The Emperor's Club (PG-13)
It's difficult to understand why a studio optioned Ethan Canin's quiet novella The Palace Thief as a major motion picture, except for the long legacy of boarding school dramas that have been career boosters for screen actors -- think Maggie Smith in The Prime of Miss Jean Brodie, Peter O'Toole in Goodbye, Mr. Chips, Robin Williams in Dead Poets Society. The genre generally offers idyllic settings, well-spoken protagonists, the scurry of adolescent energy and a moving life lesson or two. The Emperor's Club is no exception.
Kevin Kline is William Hundert, a teacher of the classics at St. Benedictus School for Boys, a swank prep school for the children of America's elite en route to their ultimate and assured takeover of industry, academia and government establishment when they grow up. These are boys of privilege; and with privilege, warns Mr. Hundert, comes responsibility. Using ancient Romans and Greeks as examples, Hundert pounds lessons of character, honesty and morality into the heads of his charges.
Enter Sedgewick Bell, the proverbial troubled boy, played with sexy disdain and a swatch of thick, unruly hair by Emile Hirsch. Sedgewick is a kidder and a troublemaker who quickly leads his straight-laced classmates astray. But Mr. Hundert sees the hurt, pressured son of a dogged U.S. senator when he looks at Sedgewick, and resolves to save him through academic rigor. When Sedgewick places among the four finalists in the Mr. Julius Caesar contest, an ancient history quiz and St. Benedictus rite of passage, Mr. Hundert fixes a grade that elevates him to the top three in hopes that a victory will change Sedgewick forever.
But Sedgewick isn't an easy fix. He cheats when the pressure's on, and when Mr. Hundert realizes what's happening, he quickly figures out a graceful way to make Sedgewick lose.
Fast-forward 25 years. Sedgewick beckons Mr. Hundert to a weekend at an exclusive Long Island resort. He has promised a large endowment to St. Benedictus if Mr. Hundert will oversee a rematch of the Mr. Julius Caesar contest. What ensues is one of those aforementioned life lessons: A leopard can't change its spots. And another: Mistakes are merely obstacles on the road to honor. And another: Trust your instincts.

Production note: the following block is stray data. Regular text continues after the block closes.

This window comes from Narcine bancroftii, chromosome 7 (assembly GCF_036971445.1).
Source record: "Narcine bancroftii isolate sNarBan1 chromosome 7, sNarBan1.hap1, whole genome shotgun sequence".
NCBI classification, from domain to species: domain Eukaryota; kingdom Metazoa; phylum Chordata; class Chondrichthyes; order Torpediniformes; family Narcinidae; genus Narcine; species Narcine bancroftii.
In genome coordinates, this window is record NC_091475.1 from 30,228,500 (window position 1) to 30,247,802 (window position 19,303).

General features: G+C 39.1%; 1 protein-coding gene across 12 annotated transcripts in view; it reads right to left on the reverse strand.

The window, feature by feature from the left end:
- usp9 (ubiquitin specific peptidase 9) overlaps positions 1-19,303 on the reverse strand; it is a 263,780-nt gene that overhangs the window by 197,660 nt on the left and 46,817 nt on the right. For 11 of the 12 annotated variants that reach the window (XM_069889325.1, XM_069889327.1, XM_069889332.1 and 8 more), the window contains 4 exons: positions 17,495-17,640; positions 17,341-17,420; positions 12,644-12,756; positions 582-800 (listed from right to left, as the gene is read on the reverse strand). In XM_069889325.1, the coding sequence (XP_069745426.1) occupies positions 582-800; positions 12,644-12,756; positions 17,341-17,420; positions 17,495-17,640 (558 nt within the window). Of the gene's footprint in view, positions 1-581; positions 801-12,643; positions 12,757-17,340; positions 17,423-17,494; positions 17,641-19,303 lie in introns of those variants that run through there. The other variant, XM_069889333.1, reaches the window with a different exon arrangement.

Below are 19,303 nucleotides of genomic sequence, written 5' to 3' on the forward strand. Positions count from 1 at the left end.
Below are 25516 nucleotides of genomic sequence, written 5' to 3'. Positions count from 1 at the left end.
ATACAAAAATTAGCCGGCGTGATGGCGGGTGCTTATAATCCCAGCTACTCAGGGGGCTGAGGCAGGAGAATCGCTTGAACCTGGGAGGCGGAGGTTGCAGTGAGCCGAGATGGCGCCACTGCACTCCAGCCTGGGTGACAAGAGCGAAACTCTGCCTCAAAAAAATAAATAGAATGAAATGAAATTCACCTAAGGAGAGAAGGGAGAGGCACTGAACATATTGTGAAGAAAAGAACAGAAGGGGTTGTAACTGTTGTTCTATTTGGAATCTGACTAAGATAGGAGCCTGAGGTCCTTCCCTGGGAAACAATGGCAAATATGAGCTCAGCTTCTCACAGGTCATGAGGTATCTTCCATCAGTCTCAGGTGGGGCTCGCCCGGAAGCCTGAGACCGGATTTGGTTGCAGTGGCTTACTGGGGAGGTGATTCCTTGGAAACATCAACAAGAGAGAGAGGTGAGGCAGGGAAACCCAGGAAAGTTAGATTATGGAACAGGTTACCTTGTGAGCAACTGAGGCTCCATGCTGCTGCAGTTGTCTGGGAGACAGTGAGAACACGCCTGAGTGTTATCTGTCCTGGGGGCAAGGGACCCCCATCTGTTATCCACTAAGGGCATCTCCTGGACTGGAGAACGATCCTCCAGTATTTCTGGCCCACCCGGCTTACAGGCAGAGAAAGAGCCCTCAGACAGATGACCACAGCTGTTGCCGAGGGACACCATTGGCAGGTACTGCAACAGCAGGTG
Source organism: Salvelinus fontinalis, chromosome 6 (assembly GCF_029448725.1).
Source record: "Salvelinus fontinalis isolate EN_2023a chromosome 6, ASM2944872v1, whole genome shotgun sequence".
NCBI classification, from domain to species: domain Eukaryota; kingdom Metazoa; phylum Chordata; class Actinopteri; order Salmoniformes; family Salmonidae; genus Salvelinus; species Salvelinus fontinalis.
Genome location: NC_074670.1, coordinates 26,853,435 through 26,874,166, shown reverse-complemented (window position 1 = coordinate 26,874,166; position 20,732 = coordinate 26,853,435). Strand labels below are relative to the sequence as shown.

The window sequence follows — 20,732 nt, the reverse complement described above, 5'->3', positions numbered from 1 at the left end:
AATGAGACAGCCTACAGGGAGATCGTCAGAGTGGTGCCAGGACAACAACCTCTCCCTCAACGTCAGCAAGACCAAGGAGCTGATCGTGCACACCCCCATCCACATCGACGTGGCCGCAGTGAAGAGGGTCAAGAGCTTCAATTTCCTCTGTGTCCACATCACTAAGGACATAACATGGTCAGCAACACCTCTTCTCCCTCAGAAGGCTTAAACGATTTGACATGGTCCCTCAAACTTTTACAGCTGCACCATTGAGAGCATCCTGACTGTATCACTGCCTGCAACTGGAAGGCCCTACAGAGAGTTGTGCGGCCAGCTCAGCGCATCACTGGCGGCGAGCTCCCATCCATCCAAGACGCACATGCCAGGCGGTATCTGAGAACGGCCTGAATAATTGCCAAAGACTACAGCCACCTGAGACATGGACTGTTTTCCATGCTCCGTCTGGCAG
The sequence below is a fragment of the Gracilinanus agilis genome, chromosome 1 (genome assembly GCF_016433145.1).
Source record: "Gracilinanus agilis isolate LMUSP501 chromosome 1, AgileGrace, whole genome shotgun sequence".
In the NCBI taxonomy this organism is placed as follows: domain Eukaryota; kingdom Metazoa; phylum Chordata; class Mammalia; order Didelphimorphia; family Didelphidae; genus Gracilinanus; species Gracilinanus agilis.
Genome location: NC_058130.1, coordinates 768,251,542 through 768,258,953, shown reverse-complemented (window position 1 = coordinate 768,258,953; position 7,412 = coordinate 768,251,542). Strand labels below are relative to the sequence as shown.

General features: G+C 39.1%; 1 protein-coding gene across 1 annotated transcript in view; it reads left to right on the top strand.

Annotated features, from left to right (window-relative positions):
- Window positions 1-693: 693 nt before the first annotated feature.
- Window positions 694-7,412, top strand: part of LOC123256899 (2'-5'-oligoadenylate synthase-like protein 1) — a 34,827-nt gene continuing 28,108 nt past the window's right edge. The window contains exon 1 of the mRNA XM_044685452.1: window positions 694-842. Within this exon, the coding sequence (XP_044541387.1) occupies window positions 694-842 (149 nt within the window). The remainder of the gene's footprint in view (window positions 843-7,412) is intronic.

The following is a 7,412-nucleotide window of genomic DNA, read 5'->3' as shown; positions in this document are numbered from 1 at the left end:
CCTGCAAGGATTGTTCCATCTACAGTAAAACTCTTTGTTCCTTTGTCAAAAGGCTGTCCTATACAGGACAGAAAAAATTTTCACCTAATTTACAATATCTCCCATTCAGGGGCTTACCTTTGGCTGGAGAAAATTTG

The Emperor's Club is so packed with these well-meaning life lessons that one begins to wonder when "Pomp and Circumstance" will start playing. Actually a version of it does play, incessantly, in a musical score so pompous and earnest that we are tempted to stand at attention every 15 minutes or so.
This isn't a bad film, just one so mechanically made that there is not a single surprise in its entire two-hour duration. A couple of characters, including the chaste love interest of Mr. Hundert, are inexplicably thrown into the plot but are never developed beyond their wooden appearances and their apparent worship of Mr. H.
Kevin Kline is all sanctimony and gravitas intoning the glories of the Roman Empire, and his physical perkiness -- high, tight buns, perfect posture, bouncy step, prissy hand gestures -- are too much for a teacher who, ostensibly, has no life outside the classroom. I wished for a real geek, an Anthony Hopkins or perhaps a Ralph Fiennes, who could portray that sparcity of character, reliant on the curious eyes of a room full of horny boys to know that he exists.
The moral lessons of The Emperor's Club are worthwhile but sodden in the telling.